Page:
Allan Sloan FORTUNE
The Deal by Allan Sloan Full coverage
Last Updated: March 10, 2008: 7:58 AM EDT
Email | Print    Type Size  -  +

Math favors tax-free funds - for now

It shouldn't work this way, but it's true: Tax-exempt mutual funds are today yielding more than Treasury funds. Is it time to swap your portfolio?

By Allan Sloan, senior editor at large

(Fortune) -- It's amazing what you can find if you pay attention to detail. For instance, you would discover, as I did, that you can get a higher yield on a tax-exempt money market mutual fund than on a taxable Treasury fund.

Logic would suggest that this would never happen, because income on Treasury securities is subject to federal income tax, while income from tax-free securities is...duh...tax-free. Hence in normal times, tax-exempt money funds yield only about 65% to 70% as much as Treasury funds do.

But in late February and early March, Treasury fund yields began to fall below those of national tax-exempt funds - those that own securities from issuers in many states rather than from just one.

As of late last week, according to data from iMoneyNet, a money fund information firm, the average multi-state tax-exempt fund was yielding 125% of the average Treasury fund: 2.50% to 2.00%. The after-tax difference is even higher - much higher, in fact. This is despite the fact that income from Treasury funds is generally exempt from state and local income taxes, while most income from multi-state tax-exempt funds is subject to them. (In case you're wondering, that's because state and local taxes usually apply to income from tax-exempt securities issued outside the state in which you live.)

Here's the math. We'll assume you're in the 33% federal bracket, and your state and local taxes total 6%. The bottom line: You net 2.35% (that's 94% of 2.50%) on the tax-free fund, some 75% more than the 1.34% (67% of 2.00%) that you net on the Treasury fund. The numbers still work out nicely even if you're in lower brackets.

Why are tax-frees paying more than Treasury funds? I'm glad you asked. It's a reflection of the fear gripping financial markets. Large investors are fleeing to safe-haven Treasurys, which has driven up Treasury prices and has thus decreased their yield. (Yield, as you may recall from Investing 101, is a security's income divided by its price.) Meanwhile, fear and financial market freeze-ups have driven down the prices of tax-exempt securities. Hence, their yields have risen.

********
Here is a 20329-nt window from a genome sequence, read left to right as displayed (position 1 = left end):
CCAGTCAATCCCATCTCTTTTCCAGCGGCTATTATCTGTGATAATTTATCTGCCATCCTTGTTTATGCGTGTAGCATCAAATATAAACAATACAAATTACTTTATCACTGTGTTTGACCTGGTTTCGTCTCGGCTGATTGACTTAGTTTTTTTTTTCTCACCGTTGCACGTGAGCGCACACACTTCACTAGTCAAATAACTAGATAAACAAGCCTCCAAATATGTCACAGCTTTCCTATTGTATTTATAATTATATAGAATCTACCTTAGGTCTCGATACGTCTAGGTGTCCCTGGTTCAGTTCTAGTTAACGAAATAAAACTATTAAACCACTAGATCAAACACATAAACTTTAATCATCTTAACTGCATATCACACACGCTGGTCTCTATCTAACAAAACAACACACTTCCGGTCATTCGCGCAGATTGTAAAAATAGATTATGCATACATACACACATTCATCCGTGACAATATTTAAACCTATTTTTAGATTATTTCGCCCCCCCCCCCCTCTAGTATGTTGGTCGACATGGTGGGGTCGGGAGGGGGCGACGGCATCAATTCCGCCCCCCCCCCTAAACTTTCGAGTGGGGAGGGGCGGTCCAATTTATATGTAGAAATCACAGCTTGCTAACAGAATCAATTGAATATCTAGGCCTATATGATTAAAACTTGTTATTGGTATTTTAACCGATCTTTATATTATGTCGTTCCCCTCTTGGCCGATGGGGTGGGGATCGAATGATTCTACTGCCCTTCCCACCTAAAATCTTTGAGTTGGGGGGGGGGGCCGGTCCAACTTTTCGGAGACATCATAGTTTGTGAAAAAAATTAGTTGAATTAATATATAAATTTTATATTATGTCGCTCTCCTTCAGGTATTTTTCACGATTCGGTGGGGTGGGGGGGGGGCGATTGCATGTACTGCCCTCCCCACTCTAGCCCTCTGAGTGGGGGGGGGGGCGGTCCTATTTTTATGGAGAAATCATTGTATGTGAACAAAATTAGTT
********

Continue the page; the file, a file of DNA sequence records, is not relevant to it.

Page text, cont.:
I stumbled on this inversion phenomenon during a bout of insomnia early Friday morning, because I decided that looking at my portfolio was less unhealthy than raiding the refrigerator. I was surprised to see my Vanguard tax-exempt money market fund yielding considerably more than my Vanguard Treasury money fund. (Most recent numbers: 3.22% to 2.78%.) I promptly transferred most of my Treasury fund balance to the tax-exempt fund.

BUT NOW, A WARNING.

There is some risk in doing this, because problematic securities keep popping up in parts of the tax-exempt universe. Don't transfer into a tax-exempt fund that owns anything even vaguely risky.

Given my tax bracket and the yield difference, I consider the tiny risk well worth taking. I've still got a majority of my investable assets in stocks, but given my age (63) and the fact that I've been a net seller of stocks since mid-2007, my money fund income matters to me.

Tax-exempt money fund yields were briefly above Treasury yields a few years ago, when yields on short-term Treasury securities were abnormally low because of Federal Reserve Board rate-cut moves. But after a while, things reverted to normal, with Treasury yields exceeding tax-exempt ones.

Christopher Alwine, Vanguard's head of municipal portfolio management, doesn't expect tax-exempt yields to stay above Treasury yields indefinitely this time, either. "We should expect to see volatility (in the tax exempt-Treasury yield ratio) over the next three to six months," he said, "then things will return to their normal condition."

If I were a big enough fish, I'd be out trolling for individual high-quality tax-exempt bonds, some of which seem to offer exceptional values. But buying these securities at a reasonable price - and buying enough different issues to diversify my holdings - seems beyond the reach of a small fry investor like me. So for now, I'll settle for swapping my Treasury money fund shares for tax-frees.

And I'll be paying more attention to money market fund yields than I usually do. This isn't a big-bucks kind of thing. But in a difficult and tricky market like this one, I can use all the breaks I can get. To top of page